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    746TH CSSB Guardsmen win brigade Best Warrior Competition

    746TH CSSB Guardsmen win brigade Best Warrior Competition

    Photo By Staff Sgt. Matthew Ramelb | U.S. Army Spc. Uriel Deniz, a motor transport operator with the 756th Transportation...... read more read more



    Courtesy Story

    224th Sustainment Brigade

    AZUSA, Calif. — U.S. Army Staff Sgt. Luis Viscarra, unit marksmanship trainer with the 1114th Transportation Company (TC), located in Bakersfield, and Spc. Uriel Deniz, a motor transport operator with the 756th TC Detachment (Det.), located in Moreno Valley, won the 224th Sustainment Brigade (SB) Best Warrior Competition that took place at Frank G. Bonelli Regional Park in San Dimas and the National Guard armory in Azusa from Oct. 15-17, 2020. Viscarra and Deniz, who both represented the 746th Combat Sustainment Support Battalion (CSSB), also known as the Cavaliers, competed against fellow Guardsmen of the 224th SB from the 749th CSSB and 224th Special Troops Battalion.

    There was a total of nine competitors from the three battalions. One noncommissioned officer (NCO) and one lower-enlisted Soldier would emerge victorious, but for both victors to come from the same battalion was unique because it signified an all-Cavaliers’ win.

    Master Sgt. Benjamin Rosenberg, NCO in charge of operations with the 746th CSSB, attended the competition as the senior enlisted representative for his battalion, and he discussed factors for his Soldiers’ success.

    “I think where we exceled is that we conducted a battalion-level competition,” said Rosenberg. “That gave us a bit of an advantage, and our Soldiers were quite prepared.”

    Rosenberg said he was extremely proud of his Soldiers for how resilient they were in meeting the mental and physical demands of the contest.

    On day one of the competition, competitors checked in at Azusa armory in the evening and began performing their warrior tasks before bedding down.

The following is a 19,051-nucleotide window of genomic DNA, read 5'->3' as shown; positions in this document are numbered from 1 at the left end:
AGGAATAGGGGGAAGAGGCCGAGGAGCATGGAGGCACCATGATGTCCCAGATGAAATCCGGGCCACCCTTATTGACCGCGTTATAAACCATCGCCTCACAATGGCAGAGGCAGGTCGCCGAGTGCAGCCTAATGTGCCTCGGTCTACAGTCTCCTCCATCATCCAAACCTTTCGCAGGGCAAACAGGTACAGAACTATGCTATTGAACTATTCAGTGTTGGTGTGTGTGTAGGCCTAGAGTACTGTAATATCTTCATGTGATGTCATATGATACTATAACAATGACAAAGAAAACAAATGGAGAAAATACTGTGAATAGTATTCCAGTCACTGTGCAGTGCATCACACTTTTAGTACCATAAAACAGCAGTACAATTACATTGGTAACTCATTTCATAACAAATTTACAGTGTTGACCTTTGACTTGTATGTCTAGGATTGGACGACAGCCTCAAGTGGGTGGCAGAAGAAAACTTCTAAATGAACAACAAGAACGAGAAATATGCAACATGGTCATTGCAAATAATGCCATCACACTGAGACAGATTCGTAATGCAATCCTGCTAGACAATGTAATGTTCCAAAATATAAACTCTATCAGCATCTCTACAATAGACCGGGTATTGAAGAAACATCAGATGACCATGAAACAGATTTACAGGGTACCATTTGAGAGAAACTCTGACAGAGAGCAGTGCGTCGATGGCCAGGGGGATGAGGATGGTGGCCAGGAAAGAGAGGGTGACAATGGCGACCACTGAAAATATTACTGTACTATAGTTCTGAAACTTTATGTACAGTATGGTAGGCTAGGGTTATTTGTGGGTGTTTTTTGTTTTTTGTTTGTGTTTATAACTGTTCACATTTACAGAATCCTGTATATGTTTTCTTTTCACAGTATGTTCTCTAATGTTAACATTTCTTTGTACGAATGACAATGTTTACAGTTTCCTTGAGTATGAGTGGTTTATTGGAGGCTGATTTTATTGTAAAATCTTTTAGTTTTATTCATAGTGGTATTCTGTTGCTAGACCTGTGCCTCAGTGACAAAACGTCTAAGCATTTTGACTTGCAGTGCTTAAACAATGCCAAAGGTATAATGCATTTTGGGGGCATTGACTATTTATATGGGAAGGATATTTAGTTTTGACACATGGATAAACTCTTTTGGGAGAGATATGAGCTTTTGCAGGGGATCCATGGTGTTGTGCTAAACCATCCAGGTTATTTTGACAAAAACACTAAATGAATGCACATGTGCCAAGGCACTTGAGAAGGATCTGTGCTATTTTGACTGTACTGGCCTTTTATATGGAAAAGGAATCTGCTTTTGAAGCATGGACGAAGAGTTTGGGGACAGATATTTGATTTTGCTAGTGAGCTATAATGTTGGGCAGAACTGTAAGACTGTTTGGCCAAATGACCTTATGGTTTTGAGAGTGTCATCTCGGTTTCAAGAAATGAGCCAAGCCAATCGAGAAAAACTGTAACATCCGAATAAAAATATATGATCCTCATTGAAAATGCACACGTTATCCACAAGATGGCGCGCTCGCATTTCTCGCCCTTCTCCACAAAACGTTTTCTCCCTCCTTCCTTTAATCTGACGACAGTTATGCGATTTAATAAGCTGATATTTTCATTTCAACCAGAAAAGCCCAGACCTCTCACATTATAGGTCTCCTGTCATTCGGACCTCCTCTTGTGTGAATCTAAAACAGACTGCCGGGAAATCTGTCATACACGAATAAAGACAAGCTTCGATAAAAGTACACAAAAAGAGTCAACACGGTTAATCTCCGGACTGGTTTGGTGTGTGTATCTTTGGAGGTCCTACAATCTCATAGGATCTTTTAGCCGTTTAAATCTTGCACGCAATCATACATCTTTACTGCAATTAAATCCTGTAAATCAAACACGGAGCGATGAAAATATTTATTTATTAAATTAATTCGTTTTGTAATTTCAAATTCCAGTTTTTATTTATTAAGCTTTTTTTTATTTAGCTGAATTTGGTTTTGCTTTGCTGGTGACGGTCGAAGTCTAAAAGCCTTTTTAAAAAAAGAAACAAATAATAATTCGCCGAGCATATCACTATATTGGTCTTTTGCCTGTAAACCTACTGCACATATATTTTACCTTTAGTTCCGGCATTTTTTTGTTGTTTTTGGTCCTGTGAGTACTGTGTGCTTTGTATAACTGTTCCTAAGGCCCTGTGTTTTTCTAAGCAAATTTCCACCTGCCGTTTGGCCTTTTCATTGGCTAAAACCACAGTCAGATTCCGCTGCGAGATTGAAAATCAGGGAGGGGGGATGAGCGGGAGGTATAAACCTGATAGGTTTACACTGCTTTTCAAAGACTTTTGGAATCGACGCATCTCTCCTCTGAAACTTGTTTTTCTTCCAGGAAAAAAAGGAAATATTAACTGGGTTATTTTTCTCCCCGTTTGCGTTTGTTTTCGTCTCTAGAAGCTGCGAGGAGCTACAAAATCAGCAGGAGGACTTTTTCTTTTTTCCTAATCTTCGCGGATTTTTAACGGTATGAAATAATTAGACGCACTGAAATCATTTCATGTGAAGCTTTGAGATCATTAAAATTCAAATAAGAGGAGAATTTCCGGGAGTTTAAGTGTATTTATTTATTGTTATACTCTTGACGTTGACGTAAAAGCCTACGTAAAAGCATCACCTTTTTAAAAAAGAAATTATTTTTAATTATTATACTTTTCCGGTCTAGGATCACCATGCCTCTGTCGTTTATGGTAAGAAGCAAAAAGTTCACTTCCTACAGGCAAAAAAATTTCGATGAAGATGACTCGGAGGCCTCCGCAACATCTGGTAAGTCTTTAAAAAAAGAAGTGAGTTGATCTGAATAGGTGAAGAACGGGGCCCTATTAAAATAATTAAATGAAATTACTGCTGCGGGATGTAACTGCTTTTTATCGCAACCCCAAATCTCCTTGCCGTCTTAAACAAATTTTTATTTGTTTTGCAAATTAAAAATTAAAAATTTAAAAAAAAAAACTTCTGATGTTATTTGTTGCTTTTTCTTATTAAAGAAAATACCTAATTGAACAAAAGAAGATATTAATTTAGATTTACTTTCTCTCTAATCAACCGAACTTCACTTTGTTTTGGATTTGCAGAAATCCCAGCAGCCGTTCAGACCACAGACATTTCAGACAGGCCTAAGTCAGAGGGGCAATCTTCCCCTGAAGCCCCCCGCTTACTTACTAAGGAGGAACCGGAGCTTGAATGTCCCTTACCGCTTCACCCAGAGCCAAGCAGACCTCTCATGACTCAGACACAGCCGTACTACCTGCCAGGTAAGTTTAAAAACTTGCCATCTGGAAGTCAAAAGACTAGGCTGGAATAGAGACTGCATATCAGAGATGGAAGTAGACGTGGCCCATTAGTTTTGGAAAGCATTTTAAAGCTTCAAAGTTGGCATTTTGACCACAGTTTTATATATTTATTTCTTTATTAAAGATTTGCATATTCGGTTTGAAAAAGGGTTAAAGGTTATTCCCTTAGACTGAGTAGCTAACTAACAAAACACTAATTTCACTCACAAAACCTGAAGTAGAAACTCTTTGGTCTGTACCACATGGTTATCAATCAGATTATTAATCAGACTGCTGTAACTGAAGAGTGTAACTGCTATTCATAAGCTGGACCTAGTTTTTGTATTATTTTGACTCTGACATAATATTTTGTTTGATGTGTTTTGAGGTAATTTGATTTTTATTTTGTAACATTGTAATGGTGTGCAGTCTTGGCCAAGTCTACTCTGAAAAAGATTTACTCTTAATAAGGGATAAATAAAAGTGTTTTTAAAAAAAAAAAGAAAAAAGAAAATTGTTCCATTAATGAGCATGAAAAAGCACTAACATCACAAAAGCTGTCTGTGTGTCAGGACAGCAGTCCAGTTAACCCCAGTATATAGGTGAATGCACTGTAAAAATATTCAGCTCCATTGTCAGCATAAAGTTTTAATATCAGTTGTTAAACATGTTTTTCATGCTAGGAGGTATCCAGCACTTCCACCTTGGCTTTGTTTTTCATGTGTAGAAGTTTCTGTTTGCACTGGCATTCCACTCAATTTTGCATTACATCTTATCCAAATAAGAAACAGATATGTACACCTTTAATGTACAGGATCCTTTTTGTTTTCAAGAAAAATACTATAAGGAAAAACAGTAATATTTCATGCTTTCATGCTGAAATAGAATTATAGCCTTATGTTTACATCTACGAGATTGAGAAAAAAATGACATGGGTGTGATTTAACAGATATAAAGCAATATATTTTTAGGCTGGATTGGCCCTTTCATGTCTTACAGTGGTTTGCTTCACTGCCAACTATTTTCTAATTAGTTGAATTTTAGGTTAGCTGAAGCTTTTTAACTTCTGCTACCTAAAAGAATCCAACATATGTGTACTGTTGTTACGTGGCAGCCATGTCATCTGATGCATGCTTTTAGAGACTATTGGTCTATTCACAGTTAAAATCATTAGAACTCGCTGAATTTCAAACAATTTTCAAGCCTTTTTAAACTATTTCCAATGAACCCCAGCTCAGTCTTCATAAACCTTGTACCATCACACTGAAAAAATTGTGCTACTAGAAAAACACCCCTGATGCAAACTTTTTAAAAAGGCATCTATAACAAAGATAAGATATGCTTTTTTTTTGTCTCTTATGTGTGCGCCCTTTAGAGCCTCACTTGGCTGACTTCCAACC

On the morning of day two, they moved to Frank G. Bonelli Regional Park and performed the Army Combat Fitness Test, which was followed by the best-warrior race. The race consisted of a combat rubber raiding craft race, an unknown distance run, unknown distance ruck march and a land navigation course in temperatures near 100 degrees.

    Competitors then moved back to the armory to perform their remaining warrior tasks and stand before Command Sgt. Maj. Andrew J. McKindley, 224th SB Command Sergeant Major, along with a panel of senior NCOs for an appearance board. The board dismissed the last competitor in the early morning hours of day three.

    McKindley explained his reasoning for the events of the competition.

    “I tried to mirror it like an adventure race for nonstop, 18 hours of physical, mental and realistic toughness,” said McKindley. “We added things that took them out of their comfort zone, like paddling a Zodiac across the lake, that none of them had done before.”

    McKindley said the adversity of his Soldiers equates to combat skills that they will need on the battlefield, to be able to think under pressure, pain and fatigue.

    “The boat, the run, the ruck march and the land nav back to back was insane, and I can definitely say that my will was tested,” said Viscarra, who won the competition in the NCO category. “But the win feels so good right now, and I’m going to remember that no matter what, you’ve just got to keep going.”

    Viscarra credited his win to the help he received from his sponsor Sgt. 1st Class Arturo Lopez, a platoon sergeant with the 1114th TC, who has been his mentor since Viscarra joined the National Guard.

    “He was a private when I was an E-5 sergeant, and I’ve been working with him since then,” said Lopez. “We identified and brushed up on some weak points before the event, and we’ll continue to build from there.”

    While Viscarra and Lopez had time to prepare, Deniz, who won the event in the lower-enlisted category, discussed the challenges he and his sponsor Sgt. 1st Class Eric Brady, platoon sergeant with the 756th TC Det., faced while they were activated for the wildfire missions.

    “We were with Task Force Tahoe for 29 days, had no internet and only had two days off before the competition,” said Deniz. “We used whatever training materials we had on site, and after a day of fighting the fires I’d go running and ruck marching to stay in shape.”

    Brady said they rehearsed a lot of battle drills like radio operations, land navigation and board meetings, and they squeezed in the training whenever they could.

    “I believed in him, he believed in himself, and he proved effective,” said Brady. “He’s self motivated, but I’m going to put my best foot forward and prepare him for the next step.”

    Viscarra and Deniz will move on to compete in the California Best Warrior Competition scheduled January 2021 at Camp San Luis Obispo.

    “As a command sergeant major, I’ve never won at the state level,” said McKindley. “But we’ve got good competitors this year, and we’re coming for you.”



    Date Taken: 10.21.2020
    Date Posted: 10.22.2020 03:56
    Story ID: 381464
    Location: AZUSA, CA, US 
    Hometown: IVANHOE, CA, US
    Hometown: REDLANDS, CA, US

    Web Views: 74
    Downloads: 0